Ask a WordPress user what the best plugins are and you’ll get a lot of answers.
When I started my first WordPress blog, my relationship with plugins was mostly one of love at first sight. To all of a sudden have access to these marvelous things that bring extra functionality to the WordPress platform practically made me giddy.
I couldn’t wait to use all of them.
“Limit yourself to 10,” a web designer would plea. “Don’t use more than three!” a web developer would warn.
Obviously, I ignored their well intended advice. Instead I dove in.
Through trial and error, I learned a lot.
Some plugins don’t do what they say they will and come instructions that are too technical. Others do what they say they will, but slow your site down to a crawl.
Then there are those pesky ones that break everything. Occasionally out of the blue you stumble on a keeper.
Indeed all WordPress plugins are not all created equal. Contrary to what some people will tell you, they don’t all slow down your site.
Here are my recommendations for best plugins for those just starting with WordPress
Before you do anything else, get Jetpack. It may already have been installed as part of your WordPress installation. Jetpack isn’t so much a plugin as it is a functionality suite of plugins for WordPress sites.
The developers’ goal seems to be to exceed the new WordPress user’s needs and expectations, consistently adding both form and function. A few years ago any budding plugin addict on self-hosted WordPress could have only dreamed about having something as useful as Jetpack.
One of the best things about using Jetpack instead of other plugins is that you can rest assured that all of Jetpack’s plugins are coded to a high standard by WordPress developers. For the most part, Jetpack plugins are beginner friendly.
These are the options that I have recently switched over to in Jetpack: Social sharing at the bottom of posts, tiled photo gallery, and widget visibility. There are many others, so have at it! Just be sure to deactivate any that you don’t end up using.
In order to use Jetpack, those with self-hosted WordPress blogs will need to register an account with WordPress.com. Registration can be accessed through Jetpack and your WordPress dashboard.
The state of the art comment spam prevention plugin also comes preinstalled. If and when comment spam becomes a problem you can activate it. Askimet is free for personal sites and available for a reasonable fee for business websites.
Google XML Sitemaps
A sitemap plugin is a must for any website. This “map” is what “tells” the search engines what pages to crawl for indexing. This one is very simple to configure.
Simple Google Analytics
This Google Analytic’s plugin does what you need it to do without slowing down your website. You need to sign up for a Google Analytic’s account at the time of activation. Even if you don’t feel you need GA at the beginning, if you stick with blogging for any length of time, you will wish you added this at the start.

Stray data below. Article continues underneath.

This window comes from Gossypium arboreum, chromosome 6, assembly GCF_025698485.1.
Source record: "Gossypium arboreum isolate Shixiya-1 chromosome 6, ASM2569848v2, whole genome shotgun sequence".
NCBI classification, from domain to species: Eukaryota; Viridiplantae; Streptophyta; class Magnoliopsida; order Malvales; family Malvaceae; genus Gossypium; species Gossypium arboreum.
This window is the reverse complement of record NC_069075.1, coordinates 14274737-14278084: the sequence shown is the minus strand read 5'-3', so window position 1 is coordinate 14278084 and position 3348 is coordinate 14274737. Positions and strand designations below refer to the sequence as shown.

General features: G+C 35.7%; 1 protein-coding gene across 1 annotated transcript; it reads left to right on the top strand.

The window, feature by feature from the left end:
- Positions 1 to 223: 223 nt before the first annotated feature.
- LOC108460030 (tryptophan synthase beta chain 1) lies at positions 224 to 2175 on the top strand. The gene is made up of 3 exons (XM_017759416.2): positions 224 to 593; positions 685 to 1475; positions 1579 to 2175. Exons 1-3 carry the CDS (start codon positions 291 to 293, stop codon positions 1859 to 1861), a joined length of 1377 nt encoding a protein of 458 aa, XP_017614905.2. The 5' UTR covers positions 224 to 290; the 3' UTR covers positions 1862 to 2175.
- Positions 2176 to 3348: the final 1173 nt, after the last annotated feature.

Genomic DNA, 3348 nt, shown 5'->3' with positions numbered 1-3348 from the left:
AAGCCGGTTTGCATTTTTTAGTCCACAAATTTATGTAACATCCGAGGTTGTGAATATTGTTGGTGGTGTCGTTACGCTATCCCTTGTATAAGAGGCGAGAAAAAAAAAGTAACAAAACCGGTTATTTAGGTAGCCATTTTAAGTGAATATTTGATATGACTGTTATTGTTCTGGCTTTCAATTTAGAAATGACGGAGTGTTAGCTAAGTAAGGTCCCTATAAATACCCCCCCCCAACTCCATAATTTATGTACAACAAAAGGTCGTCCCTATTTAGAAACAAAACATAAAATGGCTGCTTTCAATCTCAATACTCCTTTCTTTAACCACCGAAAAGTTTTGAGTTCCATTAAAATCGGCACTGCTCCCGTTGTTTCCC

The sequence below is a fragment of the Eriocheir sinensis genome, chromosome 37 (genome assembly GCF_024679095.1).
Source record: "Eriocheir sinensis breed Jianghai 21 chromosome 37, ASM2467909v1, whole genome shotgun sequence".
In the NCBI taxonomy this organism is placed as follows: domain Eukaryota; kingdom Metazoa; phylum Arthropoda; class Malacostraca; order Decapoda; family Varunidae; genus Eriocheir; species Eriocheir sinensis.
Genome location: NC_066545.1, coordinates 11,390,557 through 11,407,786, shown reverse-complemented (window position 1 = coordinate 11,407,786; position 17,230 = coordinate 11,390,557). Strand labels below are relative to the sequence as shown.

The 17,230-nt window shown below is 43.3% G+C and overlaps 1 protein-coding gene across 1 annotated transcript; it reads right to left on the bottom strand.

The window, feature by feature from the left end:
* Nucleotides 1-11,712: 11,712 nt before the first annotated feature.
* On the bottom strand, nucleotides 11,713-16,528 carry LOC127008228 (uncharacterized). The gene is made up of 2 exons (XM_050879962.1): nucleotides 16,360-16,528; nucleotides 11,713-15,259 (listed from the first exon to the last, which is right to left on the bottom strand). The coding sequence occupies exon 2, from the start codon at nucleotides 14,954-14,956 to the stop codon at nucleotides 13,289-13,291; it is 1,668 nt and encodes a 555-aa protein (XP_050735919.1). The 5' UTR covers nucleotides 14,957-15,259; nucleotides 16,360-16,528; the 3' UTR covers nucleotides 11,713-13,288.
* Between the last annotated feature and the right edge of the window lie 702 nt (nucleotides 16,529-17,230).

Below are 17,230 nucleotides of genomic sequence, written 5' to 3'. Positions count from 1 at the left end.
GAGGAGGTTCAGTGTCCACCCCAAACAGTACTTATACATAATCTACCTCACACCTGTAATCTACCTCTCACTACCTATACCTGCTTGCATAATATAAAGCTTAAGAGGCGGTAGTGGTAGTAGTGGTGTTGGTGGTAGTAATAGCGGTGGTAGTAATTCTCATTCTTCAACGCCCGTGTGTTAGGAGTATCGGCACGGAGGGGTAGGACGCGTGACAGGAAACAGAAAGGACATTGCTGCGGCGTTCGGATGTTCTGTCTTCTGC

WordPress Editorial Calendar
Not everyone will want or need Wordpress Editorial Calendar. Many find it useful to see and schedule blog posts in the format of a traditional calendar.
Various Social Sharing Options
It seems there are endless social media plugins available in the WordPress repository. I am always amazed by just how great some are compared to others. In addition to the social media sharing options through Jetpack (for an example, see them at the bottom of this post), I suggest the following three plugins.
Pinterest Pin it Button for Images
Displays a “Pin it” button right on your site’s images. This one seems to run well, do what it is supposed to do, and is easy to configure.
The Facebook “Like” button, added at the bottom of each post makes it easy for readers to interact.
Simple Social Icons
Every blog needs a sidebar widget that give readers a way to connect with you. Simple Social Icons is a lightweight, easy to configure option. I especially like the elegant styling options that are available from inside the widget.
A few plugins to add as you move forward in your blogging journey
Broken Link Checker
Over time outbound links you or your commenters have created on your blog will lead to pages that no longer exist. Broken Link Checker runs quietly in the background and alerts you to them.
WP Clean Up
Each time you save a draft of a blog post, it creates a new copy. If you hit “save” a lot like me, this can lead to lots of information potentially slowing down your database. With one press of a button, WP Clean Up makes it very easy to delete those old drafts.
NRelate has several plugins available, including a related post widget that can display at the end of your posts, a fly-out related-post widget and a popular post widget. This is a good plugin to add after you have posted at least 5 or so posts.
Quick page/post Redirect
If for any reason you delete a page or post, or need to forward one page to another, this plugin is essential. It creates search engine friendly 301 redirects, helping you avoid having visitors stumble on an old page and getting an error. Routinely taking care of this helps preserve your site’s SEO.
Last piece of advice
For any plugin that you try out and decide you don’t like or need, be sure to deactivate it AND remove it.
Attention bloggers: Any plugins you have fallen head over heels in love with? Some you want to kick to the curb?